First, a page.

RIP: Nelson S. Bond (1908-2006)

Bond SFWA Author Emeritus, Nelson Slade Bond died as a consequence of heart valve problems on November 4, 2006. He was 97.

Born November 23, 1908, Bond’s professional writing career began in newspapers, but his first short story was published in 1935. He went on to sell hundreds of short stores, most of them to pulp magazines where they appeared in stories in 68 different magazines between 1935 and 1958. His short fiction was published in 8 collections, with the most recent being Other Worlds Than Ours, which was published in 2005. He also wrote the novels; Exiles of Time and That Worlds May Live.

But Bond’s best known work may be his radio and television scripts. During the 1943-44 radio season, he wrote 46 half-hour crime dramas for ABC’s Hot Copy, plus scripts for Dr. Christian, Author’s Playhouse, and Curtain Time. In the following years, he would write scripts for The Black Book, Ford Theatre, Make Believe Time, Mystery on the Air, Dimension X, Molle Mystery Theatre, Escape, and other classic radio shows. In 1946, his script on Mr. Mergenthwirker’s Lobbllies was the first play ever aired over a television network.

In 1998, Nelson Bond was the 4th author honored by Science Fiction and Fantasy Writers of America as Author Emeritus.

Nelson Bond is survived by his sons, Kit and Lynn, and his wife, Betty.


There is so much more that could be said of the fascinating life of Nelson Bond. He never once thought of himself as a science fiction writer but rather as a fantasist in the style of James Branch Cabell or Donn Byrne; two writers he greatly admired, and his best work (stories like "The Bookshop", "The Song" or "Take My Drum to England") reflect this. He was great friends with fellow fantasy writer Manly Wade Wellman and the two sometimes included sly in-jokes to each other in the SF stories they wrote for PLANET STORIES and other pulps in the 1940’s. Nelson’s love of literature extended to a love of the books themselves and he became an expert anitquarian bookseller with an international reputation in the trade. He was a successful private businessman in his hometown of Roanoke, VA, was very active in local affairs and in amateur theater in the region, and in later years became the mentor to a host of fans and admirers who formed The Nelson Bond Society in appreciation of his writing. I knew him for 30 years, and was proud to think of him as a friend.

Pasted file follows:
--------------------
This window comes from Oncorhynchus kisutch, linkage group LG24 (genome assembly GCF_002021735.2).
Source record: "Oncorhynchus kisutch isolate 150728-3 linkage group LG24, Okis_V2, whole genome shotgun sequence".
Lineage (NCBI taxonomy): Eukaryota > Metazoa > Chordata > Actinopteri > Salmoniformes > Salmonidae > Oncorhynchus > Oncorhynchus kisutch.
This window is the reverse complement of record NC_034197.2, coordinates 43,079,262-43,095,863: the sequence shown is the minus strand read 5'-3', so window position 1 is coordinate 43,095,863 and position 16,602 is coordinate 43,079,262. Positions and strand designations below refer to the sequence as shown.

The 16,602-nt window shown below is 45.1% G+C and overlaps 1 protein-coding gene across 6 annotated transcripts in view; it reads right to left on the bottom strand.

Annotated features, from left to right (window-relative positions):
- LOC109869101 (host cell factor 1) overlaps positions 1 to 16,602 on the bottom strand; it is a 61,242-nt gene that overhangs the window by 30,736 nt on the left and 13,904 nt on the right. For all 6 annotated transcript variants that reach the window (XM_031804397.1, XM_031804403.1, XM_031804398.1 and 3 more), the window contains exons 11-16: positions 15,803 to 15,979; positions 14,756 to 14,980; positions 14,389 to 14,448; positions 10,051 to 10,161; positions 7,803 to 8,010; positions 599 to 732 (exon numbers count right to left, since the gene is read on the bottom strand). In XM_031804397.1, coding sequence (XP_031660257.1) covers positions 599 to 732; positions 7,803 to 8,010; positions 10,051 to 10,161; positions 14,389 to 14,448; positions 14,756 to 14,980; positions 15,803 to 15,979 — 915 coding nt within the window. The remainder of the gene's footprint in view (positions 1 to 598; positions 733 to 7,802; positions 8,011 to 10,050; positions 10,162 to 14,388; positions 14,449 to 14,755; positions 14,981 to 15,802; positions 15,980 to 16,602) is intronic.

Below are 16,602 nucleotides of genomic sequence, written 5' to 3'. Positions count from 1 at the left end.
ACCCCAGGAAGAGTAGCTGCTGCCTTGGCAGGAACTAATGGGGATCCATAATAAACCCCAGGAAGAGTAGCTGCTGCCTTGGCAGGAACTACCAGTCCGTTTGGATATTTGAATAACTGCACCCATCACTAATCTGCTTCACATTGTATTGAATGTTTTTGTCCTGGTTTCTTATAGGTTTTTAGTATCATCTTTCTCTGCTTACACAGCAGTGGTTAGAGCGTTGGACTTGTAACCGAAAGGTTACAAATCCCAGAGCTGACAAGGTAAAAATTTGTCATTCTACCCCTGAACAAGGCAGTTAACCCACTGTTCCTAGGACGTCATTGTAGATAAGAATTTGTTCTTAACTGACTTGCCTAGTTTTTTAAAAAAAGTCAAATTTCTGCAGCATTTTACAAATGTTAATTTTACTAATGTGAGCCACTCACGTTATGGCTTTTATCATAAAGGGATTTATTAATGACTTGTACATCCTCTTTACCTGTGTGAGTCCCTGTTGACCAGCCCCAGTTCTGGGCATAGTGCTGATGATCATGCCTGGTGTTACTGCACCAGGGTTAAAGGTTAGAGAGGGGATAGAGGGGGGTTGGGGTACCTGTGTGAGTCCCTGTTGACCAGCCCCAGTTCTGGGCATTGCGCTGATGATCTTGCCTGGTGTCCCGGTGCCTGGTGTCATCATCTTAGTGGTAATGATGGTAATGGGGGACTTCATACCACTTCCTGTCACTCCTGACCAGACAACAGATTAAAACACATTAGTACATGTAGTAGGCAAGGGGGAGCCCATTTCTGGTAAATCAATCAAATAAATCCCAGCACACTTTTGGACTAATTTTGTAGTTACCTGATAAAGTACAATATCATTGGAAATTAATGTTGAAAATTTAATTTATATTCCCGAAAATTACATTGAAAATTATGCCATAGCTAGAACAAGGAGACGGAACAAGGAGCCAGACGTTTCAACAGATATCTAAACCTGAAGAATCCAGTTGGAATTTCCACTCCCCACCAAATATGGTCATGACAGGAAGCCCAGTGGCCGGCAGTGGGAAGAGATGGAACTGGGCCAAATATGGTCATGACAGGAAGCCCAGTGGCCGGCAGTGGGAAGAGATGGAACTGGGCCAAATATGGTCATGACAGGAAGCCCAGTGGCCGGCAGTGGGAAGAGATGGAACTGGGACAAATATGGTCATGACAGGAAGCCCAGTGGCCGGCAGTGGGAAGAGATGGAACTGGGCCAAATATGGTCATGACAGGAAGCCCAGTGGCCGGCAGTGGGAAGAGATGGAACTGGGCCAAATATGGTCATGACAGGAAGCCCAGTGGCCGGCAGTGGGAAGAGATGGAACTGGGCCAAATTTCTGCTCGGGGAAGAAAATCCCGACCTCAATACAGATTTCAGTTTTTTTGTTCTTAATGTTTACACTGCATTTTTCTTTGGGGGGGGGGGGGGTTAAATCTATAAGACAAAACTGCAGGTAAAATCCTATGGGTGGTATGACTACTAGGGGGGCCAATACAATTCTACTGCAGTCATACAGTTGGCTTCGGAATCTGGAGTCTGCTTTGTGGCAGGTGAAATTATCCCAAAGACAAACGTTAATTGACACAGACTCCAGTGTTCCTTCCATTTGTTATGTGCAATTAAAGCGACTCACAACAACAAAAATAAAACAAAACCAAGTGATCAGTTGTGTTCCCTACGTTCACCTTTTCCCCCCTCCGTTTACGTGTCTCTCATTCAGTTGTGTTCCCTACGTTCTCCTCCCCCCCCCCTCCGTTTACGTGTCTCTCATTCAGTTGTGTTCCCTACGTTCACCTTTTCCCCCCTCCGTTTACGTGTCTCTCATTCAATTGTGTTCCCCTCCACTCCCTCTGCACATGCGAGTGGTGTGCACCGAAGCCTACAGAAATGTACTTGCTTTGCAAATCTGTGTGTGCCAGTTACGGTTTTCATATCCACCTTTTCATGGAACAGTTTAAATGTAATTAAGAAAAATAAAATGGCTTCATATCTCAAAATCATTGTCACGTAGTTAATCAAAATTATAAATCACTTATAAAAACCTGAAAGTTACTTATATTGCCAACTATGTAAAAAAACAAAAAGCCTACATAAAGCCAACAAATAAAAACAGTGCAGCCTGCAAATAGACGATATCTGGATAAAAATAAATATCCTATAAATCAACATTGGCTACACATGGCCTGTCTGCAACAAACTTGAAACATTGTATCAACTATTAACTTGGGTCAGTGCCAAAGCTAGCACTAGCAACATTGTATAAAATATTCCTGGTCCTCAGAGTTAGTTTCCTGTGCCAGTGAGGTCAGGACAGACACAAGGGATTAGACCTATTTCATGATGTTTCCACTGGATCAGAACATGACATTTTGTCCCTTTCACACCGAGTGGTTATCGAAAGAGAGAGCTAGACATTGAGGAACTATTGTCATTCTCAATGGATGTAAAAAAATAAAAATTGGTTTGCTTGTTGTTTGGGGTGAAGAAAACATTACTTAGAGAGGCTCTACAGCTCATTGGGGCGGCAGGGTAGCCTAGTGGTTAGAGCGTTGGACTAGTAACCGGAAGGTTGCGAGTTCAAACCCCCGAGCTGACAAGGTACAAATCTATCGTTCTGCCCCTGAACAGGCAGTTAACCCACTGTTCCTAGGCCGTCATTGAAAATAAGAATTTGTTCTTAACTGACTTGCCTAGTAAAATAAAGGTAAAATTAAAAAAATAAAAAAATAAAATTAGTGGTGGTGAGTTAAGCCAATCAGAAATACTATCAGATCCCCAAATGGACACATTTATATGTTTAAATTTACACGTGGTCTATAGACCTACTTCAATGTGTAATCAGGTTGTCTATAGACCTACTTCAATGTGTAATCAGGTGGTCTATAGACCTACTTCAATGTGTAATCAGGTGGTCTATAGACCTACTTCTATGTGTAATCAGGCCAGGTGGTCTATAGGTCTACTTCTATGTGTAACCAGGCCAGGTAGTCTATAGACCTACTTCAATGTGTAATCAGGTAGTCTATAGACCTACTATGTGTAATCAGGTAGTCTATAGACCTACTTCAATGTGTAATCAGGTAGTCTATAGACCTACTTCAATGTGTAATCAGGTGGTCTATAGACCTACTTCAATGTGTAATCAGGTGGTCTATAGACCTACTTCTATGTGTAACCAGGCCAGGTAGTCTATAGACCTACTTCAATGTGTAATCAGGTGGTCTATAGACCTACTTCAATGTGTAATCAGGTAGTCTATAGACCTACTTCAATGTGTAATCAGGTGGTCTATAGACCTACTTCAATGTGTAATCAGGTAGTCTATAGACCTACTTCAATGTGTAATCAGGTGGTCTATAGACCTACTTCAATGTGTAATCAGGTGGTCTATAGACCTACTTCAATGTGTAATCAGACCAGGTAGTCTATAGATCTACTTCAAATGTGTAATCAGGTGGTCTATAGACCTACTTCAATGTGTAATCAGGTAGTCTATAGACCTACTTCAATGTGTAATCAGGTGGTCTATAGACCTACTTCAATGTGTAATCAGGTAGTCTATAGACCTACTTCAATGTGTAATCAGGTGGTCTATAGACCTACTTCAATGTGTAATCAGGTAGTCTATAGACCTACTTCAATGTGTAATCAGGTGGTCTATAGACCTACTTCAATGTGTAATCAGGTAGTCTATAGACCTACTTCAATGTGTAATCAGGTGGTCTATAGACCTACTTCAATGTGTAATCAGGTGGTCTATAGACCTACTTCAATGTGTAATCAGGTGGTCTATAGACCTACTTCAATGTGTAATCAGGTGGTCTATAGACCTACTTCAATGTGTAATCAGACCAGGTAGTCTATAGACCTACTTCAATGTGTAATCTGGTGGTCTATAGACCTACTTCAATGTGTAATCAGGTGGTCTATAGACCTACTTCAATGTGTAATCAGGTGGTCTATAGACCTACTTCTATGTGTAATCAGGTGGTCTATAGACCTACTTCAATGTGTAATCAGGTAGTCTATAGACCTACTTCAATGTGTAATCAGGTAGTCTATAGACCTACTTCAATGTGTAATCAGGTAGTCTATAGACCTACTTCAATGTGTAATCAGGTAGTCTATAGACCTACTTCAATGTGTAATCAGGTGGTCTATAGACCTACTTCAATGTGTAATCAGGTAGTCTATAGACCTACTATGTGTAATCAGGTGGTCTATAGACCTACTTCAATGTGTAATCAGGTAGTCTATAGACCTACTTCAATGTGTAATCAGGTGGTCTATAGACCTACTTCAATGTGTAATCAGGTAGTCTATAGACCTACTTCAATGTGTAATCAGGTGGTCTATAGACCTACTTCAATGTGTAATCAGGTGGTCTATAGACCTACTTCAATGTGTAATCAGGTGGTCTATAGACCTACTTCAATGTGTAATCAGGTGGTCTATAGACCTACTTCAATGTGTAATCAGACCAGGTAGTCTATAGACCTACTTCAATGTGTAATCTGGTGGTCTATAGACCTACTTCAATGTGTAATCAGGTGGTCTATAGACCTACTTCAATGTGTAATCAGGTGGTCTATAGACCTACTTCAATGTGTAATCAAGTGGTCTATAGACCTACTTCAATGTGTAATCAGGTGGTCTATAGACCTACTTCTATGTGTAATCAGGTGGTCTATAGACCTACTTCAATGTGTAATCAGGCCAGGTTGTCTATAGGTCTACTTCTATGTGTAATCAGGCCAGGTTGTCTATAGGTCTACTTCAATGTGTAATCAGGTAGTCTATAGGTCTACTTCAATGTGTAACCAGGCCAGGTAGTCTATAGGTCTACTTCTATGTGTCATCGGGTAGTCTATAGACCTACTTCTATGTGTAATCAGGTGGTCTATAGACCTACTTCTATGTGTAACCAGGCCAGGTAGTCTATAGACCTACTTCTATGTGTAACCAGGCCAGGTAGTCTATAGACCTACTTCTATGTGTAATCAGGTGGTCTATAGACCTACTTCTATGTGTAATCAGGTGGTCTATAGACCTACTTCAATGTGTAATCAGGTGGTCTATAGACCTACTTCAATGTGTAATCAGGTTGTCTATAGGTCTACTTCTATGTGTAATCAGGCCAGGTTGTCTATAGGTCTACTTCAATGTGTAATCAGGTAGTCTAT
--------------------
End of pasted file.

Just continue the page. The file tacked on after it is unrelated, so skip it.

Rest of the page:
– Curt Phillips